European leaders are urging U.N. member states to introduce global refugee quotas to stem the crisis that has forced thousands to flee their homes in search of safety.

Addressing on Wednesday a high-level meeting on migration on the sidelines of the U.N. General Assembly, Hungarian Prime Minister Viktor Orban said that Europe will not be able to carry the burden of the crisis on its own and needs a global quota system to ensure a fair distribution of people who qualify for asylum.

Europe, he added, doesn't have an obligation to give refugees a "new European life," but it has a "moral responsibility" to help them "regain their lives back home."

Echoing the remarks of his Hungarian counterpart, Malta's Prime Minister Joseph Muscat called for the establishment of "a Bretton Woods system of migration," referring to the Bretton Woods summit in 1944, which provided the basis for the modern system of central banking and foreign exchange as well as the creation of the World Bank, then called the International Bank for Reconstruction and Development, and the IMF.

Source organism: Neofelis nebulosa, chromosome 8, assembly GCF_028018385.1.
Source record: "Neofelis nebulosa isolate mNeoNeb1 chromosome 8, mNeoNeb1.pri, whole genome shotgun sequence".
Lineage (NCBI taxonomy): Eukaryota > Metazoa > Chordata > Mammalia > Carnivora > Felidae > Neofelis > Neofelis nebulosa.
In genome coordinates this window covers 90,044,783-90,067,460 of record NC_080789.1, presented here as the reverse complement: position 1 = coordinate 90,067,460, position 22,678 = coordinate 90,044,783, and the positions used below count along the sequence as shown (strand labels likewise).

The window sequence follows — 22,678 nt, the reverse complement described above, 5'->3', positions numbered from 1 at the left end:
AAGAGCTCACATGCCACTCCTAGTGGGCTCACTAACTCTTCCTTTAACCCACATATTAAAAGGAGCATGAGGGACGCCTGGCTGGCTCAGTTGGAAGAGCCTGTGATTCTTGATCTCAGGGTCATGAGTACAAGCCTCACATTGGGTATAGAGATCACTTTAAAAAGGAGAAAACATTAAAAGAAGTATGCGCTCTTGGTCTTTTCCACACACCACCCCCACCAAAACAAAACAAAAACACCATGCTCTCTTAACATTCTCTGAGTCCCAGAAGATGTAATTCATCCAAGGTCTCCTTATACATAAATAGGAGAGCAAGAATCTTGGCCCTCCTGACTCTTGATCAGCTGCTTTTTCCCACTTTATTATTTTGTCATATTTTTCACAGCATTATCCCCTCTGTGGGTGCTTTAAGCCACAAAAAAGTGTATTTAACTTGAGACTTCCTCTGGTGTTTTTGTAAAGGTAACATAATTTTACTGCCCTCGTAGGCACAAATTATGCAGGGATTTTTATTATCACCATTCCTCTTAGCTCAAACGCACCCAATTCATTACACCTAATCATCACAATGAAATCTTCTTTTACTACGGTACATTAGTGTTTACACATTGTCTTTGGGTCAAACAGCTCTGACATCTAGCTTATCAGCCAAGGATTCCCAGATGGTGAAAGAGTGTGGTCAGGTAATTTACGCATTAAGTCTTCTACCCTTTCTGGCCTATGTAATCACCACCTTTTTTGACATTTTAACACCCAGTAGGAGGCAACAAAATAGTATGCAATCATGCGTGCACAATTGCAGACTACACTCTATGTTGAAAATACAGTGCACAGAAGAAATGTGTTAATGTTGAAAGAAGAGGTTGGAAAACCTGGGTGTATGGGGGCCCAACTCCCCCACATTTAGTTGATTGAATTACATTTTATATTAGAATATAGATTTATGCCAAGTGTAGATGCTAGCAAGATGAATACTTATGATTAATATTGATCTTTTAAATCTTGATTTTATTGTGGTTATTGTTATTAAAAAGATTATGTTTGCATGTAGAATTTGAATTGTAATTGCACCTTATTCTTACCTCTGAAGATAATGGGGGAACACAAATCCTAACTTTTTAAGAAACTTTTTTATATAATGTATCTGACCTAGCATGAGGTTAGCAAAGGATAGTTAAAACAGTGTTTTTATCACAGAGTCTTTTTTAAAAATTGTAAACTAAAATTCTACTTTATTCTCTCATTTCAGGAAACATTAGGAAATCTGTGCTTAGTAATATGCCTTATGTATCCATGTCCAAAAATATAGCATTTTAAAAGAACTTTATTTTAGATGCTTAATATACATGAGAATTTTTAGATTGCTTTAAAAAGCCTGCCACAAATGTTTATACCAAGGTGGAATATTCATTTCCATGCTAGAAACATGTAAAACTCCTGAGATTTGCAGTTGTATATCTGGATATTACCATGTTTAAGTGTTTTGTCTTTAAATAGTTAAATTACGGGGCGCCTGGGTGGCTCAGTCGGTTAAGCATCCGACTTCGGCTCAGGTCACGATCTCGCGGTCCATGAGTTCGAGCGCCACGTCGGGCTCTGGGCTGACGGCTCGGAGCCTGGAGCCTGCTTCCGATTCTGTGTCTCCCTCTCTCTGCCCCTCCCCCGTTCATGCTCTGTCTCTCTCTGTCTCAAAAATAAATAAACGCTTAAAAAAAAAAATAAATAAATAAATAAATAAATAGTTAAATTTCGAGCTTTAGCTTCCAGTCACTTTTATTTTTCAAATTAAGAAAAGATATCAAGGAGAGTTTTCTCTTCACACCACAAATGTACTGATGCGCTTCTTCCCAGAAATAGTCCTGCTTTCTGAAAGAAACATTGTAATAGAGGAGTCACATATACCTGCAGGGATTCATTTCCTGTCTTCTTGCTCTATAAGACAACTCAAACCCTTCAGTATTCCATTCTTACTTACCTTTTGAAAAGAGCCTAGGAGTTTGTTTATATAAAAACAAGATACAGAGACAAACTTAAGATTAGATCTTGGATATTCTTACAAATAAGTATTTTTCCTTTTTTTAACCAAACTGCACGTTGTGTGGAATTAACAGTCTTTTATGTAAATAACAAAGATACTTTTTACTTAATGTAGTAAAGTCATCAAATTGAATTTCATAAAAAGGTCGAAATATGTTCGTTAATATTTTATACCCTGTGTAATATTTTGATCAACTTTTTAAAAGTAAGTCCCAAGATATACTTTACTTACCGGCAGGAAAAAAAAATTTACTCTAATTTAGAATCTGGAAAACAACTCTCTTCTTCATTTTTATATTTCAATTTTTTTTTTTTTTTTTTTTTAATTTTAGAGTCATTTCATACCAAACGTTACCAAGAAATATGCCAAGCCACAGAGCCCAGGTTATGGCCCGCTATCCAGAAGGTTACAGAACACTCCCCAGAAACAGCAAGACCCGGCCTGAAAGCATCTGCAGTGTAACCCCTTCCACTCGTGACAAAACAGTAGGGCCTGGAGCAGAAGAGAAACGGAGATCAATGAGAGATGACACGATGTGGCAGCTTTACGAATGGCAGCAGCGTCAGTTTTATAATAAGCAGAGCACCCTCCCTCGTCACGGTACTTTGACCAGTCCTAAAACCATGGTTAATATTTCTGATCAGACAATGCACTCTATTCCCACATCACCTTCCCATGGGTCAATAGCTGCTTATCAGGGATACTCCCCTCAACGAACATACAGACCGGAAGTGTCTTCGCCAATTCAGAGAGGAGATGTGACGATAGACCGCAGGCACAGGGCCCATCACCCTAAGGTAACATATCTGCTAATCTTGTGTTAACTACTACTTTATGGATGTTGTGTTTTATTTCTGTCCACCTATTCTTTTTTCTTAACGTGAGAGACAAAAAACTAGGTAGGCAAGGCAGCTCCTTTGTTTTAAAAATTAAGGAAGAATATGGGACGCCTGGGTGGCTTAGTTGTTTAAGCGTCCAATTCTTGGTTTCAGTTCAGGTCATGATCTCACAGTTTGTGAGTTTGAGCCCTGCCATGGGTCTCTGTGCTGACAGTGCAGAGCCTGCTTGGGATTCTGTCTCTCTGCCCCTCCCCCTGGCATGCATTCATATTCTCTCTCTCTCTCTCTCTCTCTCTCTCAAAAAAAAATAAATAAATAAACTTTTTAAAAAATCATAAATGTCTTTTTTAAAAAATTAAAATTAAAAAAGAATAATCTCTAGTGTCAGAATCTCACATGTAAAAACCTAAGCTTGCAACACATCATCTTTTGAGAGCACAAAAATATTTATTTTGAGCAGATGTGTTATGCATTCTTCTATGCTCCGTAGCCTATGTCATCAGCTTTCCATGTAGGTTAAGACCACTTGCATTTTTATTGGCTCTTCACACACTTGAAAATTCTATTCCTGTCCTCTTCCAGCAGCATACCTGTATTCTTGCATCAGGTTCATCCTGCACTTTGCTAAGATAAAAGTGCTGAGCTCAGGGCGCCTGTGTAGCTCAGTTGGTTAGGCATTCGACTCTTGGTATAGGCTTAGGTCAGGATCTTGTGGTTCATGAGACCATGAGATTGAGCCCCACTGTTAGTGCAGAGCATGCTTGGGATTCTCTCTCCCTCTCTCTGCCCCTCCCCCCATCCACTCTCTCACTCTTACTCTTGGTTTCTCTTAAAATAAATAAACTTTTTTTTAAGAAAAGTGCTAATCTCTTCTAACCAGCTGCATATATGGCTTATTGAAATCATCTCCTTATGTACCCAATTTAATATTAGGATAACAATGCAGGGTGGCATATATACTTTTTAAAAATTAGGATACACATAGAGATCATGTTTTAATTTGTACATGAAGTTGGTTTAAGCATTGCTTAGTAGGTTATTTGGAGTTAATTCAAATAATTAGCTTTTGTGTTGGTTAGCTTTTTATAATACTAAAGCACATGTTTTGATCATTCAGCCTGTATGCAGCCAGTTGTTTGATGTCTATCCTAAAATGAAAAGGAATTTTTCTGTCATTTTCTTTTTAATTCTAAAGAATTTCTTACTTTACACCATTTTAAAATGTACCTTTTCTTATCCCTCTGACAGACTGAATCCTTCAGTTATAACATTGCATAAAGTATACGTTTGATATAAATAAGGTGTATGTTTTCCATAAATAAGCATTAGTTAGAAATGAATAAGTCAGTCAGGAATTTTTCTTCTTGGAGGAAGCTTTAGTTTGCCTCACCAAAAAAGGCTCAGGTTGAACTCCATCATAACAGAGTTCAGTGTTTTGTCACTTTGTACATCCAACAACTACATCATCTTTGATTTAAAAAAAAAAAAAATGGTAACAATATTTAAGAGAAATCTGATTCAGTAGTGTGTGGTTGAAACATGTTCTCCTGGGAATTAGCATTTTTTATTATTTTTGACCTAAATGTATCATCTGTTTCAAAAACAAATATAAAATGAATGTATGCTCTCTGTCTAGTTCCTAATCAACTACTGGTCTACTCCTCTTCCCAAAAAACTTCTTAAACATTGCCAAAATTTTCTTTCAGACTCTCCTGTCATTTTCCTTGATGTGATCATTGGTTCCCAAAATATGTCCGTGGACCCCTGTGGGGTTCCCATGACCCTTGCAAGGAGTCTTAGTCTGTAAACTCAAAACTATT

Muscat also stressed that the international community is responsible for ensuring that global migration quotas aren't "decided by criminals and smugglers," but by democratically elected leaders.

The International Organization for Migration says a record number of people have crossed the Mediterranean into Europe this year, straining the 28-nation European Union and prompting a rash of border closures.

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This story has been corrected to show the Hungarian prime minister's name is spelled Viktor Orban, not Victor Orban.